Occasionally I am reminded that I've lived in rural NZ for so long I've forgotten all the differences between Kiwi rural folk and the rest of the world. When I first arrived on a NZ farm talk of eye dogs and huntaways was about as lost on me as was talk of hoggets and two tooths. A sentance such as this would have have had my eyes rolling in my head and probably my tongue lolling as well.
"The policy on most New Zealand sheep farms is to pre-tup shear two tooths in late February/early March two to four weeks prior to mating."
So when I talk about going to choose a pup, I forget that most people think I'm talking about choosing a pet, whereas choosing a working farm dog is what I think about.
A good farm dog is worth its weight in gold, even on a dairy farm where they aren't required to do a lot of work or to be highly skilled. The cows quickly get used to walking to and from the dairy to be milked and don't need a lot of encouragement to find their way to and from the dairy shed. But occasionally the dairy farmer wants a dog to go "Woof" as it follows behind the cows to hurry them along a bit. Or, when it's time to bring the cows into the shed for milking he might want to send the dog into the paddock to tell them it's time to move and to have a run around the paddock to make sure some cunning old biddy isn't hiding in a back corner. So a dog with a good "woof" is a bonus.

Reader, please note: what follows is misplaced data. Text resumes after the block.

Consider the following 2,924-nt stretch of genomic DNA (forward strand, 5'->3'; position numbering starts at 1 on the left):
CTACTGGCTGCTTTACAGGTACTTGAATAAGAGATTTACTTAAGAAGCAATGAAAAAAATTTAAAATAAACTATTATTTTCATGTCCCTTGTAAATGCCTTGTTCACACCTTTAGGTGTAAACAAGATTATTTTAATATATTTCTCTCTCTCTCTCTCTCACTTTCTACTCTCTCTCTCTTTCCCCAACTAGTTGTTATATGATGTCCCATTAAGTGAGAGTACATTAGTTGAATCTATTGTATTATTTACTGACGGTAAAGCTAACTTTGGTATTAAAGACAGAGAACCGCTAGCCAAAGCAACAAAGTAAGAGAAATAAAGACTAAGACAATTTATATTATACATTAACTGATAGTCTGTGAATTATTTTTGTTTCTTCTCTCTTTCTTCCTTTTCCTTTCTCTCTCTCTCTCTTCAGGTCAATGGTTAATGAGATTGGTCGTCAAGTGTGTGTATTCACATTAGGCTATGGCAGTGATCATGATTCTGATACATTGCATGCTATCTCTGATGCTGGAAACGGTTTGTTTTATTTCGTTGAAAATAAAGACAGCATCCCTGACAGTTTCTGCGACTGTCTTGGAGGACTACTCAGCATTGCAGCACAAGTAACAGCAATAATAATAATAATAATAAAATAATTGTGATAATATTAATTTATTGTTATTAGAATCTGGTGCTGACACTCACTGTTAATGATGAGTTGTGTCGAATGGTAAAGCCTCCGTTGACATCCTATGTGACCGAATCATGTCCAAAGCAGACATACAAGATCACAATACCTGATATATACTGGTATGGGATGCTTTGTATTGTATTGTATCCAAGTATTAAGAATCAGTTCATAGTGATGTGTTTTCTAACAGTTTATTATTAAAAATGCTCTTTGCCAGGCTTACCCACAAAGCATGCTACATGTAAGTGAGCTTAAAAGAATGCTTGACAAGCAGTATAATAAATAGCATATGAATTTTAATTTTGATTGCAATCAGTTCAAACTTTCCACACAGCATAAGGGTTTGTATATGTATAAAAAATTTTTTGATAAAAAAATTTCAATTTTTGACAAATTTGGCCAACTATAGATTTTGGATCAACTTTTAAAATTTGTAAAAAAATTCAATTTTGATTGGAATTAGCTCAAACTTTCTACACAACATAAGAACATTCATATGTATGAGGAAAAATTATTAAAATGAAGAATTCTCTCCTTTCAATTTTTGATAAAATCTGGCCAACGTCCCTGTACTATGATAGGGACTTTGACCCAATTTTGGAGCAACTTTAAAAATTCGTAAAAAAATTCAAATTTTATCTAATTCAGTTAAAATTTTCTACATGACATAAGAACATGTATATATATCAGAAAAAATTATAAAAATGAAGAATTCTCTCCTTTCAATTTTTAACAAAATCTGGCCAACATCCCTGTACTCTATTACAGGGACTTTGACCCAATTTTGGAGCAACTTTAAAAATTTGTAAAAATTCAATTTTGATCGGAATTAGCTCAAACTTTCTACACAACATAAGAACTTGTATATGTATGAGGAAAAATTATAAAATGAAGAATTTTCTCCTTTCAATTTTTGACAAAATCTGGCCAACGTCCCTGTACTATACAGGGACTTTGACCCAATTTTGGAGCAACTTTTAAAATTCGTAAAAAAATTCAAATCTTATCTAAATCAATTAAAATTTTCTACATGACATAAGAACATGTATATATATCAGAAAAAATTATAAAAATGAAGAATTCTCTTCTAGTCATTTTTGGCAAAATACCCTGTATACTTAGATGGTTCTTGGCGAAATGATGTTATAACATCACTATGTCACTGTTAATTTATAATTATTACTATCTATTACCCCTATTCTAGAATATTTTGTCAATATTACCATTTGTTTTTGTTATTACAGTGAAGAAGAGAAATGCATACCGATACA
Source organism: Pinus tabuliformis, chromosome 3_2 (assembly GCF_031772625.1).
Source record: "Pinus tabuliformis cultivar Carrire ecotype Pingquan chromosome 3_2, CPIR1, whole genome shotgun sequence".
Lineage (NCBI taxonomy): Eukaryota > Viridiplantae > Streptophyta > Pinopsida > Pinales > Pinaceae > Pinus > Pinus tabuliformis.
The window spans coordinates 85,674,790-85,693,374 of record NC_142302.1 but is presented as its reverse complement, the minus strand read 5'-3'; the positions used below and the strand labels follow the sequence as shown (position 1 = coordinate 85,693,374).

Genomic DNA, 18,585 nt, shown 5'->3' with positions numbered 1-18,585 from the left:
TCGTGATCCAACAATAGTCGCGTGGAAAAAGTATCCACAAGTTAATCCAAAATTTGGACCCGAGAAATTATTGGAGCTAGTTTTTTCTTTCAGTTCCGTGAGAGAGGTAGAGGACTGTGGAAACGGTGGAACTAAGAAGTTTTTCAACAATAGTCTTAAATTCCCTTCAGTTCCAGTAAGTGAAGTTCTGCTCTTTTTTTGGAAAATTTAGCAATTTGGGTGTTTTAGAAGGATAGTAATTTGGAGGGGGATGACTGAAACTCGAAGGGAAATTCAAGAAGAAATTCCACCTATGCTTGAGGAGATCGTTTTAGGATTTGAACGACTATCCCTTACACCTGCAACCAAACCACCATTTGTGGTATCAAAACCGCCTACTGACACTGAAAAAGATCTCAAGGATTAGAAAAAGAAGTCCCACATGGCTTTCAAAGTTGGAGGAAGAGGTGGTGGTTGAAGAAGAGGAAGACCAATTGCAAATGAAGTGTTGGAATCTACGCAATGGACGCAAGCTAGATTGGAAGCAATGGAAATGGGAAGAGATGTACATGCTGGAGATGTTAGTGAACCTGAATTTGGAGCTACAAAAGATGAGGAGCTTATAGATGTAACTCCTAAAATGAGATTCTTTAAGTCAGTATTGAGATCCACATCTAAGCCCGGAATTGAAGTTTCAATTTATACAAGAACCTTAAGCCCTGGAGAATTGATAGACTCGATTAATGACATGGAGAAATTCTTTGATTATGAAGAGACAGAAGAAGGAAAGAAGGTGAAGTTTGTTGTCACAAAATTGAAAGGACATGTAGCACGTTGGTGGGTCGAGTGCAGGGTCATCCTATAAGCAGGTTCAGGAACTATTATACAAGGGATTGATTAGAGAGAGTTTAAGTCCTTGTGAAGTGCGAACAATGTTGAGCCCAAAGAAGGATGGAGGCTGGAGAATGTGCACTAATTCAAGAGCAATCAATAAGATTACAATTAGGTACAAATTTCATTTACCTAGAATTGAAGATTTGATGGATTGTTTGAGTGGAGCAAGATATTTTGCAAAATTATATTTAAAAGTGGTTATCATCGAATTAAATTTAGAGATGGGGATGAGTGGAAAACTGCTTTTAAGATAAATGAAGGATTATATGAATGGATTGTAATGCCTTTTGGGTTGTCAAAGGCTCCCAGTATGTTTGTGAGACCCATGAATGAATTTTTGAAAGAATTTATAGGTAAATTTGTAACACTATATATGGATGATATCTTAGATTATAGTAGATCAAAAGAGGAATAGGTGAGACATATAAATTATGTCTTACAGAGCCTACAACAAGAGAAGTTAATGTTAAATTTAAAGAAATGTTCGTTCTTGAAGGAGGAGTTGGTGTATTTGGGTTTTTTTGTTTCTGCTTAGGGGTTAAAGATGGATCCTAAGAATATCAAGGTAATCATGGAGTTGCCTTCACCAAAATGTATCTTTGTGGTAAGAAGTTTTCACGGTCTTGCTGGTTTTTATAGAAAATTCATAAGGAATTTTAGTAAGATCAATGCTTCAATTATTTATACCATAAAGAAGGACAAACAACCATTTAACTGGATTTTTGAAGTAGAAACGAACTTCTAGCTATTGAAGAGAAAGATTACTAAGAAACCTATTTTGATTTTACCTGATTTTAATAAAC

Farm dogs in NZ are often bred specifically for working purposes. The New Zealand Huntaway (also known as the New Zealand sheep dog) has been bred solely for the purpose of sheep herding, and makes a good dog for dairy farms. It doesn’t have strict rules about its parentage (unlike many other dog breeds) and they can vary widely in looks. Most are black and tan, and are well built. Farmers prefer mixed colours or tan to solid black because they are easier to see in the distance.
We chose little Chase from her sisters because of her solid build and her lovely black and tan colouring. We also checked that she had dark soles on her feet, a sign that she's not likely to get footsore.
Some would consider the Huntaway to be a mongrel, as it is bred from a number of dogs, possibly including Bloodhounds, Labradors, Beardies, German Shepherds, Fox Hounds, and Border Collies. There is definitely a fair bit of Border Collie in Chase as that's what her mother is. So we would expect her to be smart and have a good bark.
After a couple of days at home she was just chilled; a lazy, chubby bundle. But before anyone else assumes she has been mistreated, our neighbour, a vet, tells us that is a sure sign of a huntaway pup. They are usually friendly dogs but despite their friendliness, they usually only work for one person, and it's my theory that females are more loyal.
My son's current farm dog, Jack is getting old, very old. He has to be lifted onto the farm bike and it seems he has dementia, he often forgets what he is doing and wanders off. He has one last duty to perform - let little Chase follow him and learn the ropes.
And if Chase isn't cut out to be a ridgy didge huntaway, she will make a lovely farmily pet. My old mate, Lewey's breeding meant he should have been a fearless cattle dog but he has hopeless, absolutely and totally hopeless with cattle. But he was a first rate pet.